Student discussions aim to combat vaping culture

Kira Sterling and Tara Kapoor

Stanford professor Bonnie Halpern-Felsher addresses Palo Alto High School freshmen about the dangers associated with vaping at an assembly Tuesday in the Performing Arts Center. Halpern-Felsher said that though e-cigarettes may seem less harmful than traditional cigarettes, that is not a distinction that should be relevant to students, most of whom would not be cigarette users regardless. “It’s not a comparison between e-cigarettes and cigarettes,” Halpern-Felsher said. “It’s a comparison between e-cigarettes and healthy air. And that’s the important thing.” Photo: Kira Sterling

Walk into any bathroom on Palo Alto High School campus and you might see four pairs of shoes clustered together in the largest stall or catch a whiff of what smells like cotton candy. Even more brazen students may sometimes be spotted blowing puffs of vapor in front of the mirror without bothering to hide their Juuls.

This scene has become all-too-common in recent years, and many students have grown accustomed to seeing their peers openly vaping. However, student leaders and adults are aiming to change the culture of normativity surrounding student use of vape products. A fishbowl discussion at a freshman assembly Tuesday took a step towards this goal, combining student and adult insight to address the issue of youth vaping.

The event brought together Stanford professor Bonnie Halpern-Felsher, Paly senior Christian Carter and Associated Student Body President Pooja Akella, who all shared ideas on ways to drive positive change at school with regard to student use of e-cigarettes. The discussion, moderated by senior Ben Gordon, who is Paly’s Student Board Representative, aimed to educate over 500 freshmen on the harm that vaping can cause in a more student-centric manner than a similar (but lecture-style) event that took place at Gunn. Presenters urged students to step up and make a change when their own friends are vaping.

Halpern-Felsher, a developmental psychologist and pediatric researcher, first set out to dispel misconceptions around what the effects of vaping actually are. She warned that despite common beliefs that vapes only contain water vapor and essential oils, most vaping products on the market also contain substantial amounts of nicotine, other volatile organic chemicals and even plastic or metal particles, all of which cause problems for fragile lung tissue.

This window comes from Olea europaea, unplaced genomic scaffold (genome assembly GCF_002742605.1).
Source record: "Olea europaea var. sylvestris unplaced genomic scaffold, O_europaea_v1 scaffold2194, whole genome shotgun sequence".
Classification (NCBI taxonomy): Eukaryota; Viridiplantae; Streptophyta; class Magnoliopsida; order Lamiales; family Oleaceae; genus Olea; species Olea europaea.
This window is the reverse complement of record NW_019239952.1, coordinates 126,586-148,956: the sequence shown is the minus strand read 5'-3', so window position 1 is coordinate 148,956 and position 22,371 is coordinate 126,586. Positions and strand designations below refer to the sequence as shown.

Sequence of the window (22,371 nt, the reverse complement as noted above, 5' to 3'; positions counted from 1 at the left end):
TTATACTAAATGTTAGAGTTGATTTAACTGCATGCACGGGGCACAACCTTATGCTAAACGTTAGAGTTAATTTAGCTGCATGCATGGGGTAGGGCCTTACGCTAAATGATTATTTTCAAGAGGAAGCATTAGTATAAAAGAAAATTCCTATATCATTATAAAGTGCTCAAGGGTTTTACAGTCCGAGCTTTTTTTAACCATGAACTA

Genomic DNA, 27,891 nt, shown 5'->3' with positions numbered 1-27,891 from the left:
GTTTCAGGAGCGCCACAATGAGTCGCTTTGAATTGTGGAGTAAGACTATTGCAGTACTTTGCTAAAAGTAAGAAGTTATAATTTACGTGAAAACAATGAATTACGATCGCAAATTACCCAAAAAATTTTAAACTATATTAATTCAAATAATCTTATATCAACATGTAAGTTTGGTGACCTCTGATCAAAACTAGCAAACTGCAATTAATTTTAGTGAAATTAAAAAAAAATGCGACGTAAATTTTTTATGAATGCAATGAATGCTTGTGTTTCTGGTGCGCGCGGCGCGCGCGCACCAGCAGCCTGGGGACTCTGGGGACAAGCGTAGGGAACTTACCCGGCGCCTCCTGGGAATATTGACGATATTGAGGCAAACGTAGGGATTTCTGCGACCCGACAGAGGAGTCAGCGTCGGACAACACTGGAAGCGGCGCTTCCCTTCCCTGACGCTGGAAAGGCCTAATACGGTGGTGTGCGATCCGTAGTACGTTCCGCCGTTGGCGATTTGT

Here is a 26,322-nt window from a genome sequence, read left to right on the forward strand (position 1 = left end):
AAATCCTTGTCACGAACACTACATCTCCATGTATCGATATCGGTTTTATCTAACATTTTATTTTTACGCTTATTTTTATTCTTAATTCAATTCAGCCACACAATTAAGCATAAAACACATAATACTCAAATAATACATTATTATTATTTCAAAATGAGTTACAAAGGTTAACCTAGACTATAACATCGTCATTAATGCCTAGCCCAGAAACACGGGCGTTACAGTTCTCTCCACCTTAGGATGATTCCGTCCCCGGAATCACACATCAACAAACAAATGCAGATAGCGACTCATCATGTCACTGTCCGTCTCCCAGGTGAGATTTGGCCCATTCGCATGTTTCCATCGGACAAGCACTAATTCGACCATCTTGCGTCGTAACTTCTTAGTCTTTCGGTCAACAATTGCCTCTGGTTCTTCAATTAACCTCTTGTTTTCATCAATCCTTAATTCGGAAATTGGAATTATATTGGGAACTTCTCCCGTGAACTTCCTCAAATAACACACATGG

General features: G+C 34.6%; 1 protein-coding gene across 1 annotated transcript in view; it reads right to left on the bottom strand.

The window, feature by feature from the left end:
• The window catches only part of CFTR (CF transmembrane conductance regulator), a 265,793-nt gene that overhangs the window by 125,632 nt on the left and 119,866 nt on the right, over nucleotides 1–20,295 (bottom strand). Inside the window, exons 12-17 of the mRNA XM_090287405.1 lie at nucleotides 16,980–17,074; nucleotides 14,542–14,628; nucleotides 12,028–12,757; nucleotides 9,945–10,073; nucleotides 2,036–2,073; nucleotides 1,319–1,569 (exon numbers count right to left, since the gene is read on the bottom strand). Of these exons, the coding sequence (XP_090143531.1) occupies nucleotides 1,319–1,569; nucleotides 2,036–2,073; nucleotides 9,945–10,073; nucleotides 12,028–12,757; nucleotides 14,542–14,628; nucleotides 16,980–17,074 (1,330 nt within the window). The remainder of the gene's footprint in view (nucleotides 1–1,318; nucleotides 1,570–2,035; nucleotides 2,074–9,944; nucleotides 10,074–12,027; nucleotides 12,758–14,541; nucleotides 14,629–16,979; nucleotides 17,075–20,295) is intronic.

“You all would tell me cigarettes are disgusting,” Halpern-Felsher said. “These things [vaping products] aren’t that different from cigarettes, and they’re not necessarily less harmful than cigarettes.”

The discussion frequently turned to the theme of peer pressure, and how students can contribute to reducing acceptance around youth vaping. Akella recommended beginning with small acts to demonstrate an unwillingness to accept vaping.

“If you hear other people who’ve been talking about it, you don’t even need to say anything, your actions are often more than what you say,” Akella said. “Not laughing along or not nodding and encouraging them, that’s almost a really good way to show that you’re not necessarily in favor of it.”

Gordon underscored the power of adults on campus to help students, and said he hopes students feel comfortable reaching out for help from Paly administration.

“I think that there’s kind of a general norm on campus that the Paly administration is, you know, against vaping,” Gordon said. “That they’re kind of there to punish you and they’re there to hurt you and you better not come forward or we’re going to bust you again. I think it’s absolutely the opposite. … They really are there to support you.” 

Meanwhile, Halpern-Felsher promoted other ways for students who are using to get help when they don’t know where else to turn for assistance. She emphasized that by law, minors over age 12 in California have the right to get help for substance abuse without necessarily informing their parents.

“As a parent, I would love to know what my kids are suffering from,” Halpern-Felsher said. “But if you cannot reach out to your parents, or you’re afraid to, there are ways to get help, and then we do not have to report.”

Halpern-Felsher went on to describe what addiction can look like, cautioning that symptoms of addiction can appear in a variety of forms, ranging from dizziness to nausea to headaches and stomachaches.

“Reach out if you find that you’re addicted or you’re not sure or you’re feeling sick,” Halpern-Felsher said. “If you’re feeling that way, come reach out and get some help because there is help for you, and I don’t want you to feel like you’re alone.”

Ultimately, the panel members said they wanted to get the conversation started at Paly that vaping isn’t cool.

“We’re not going to tolerate it on this campus,” Gordon said. “It’s not who we are.”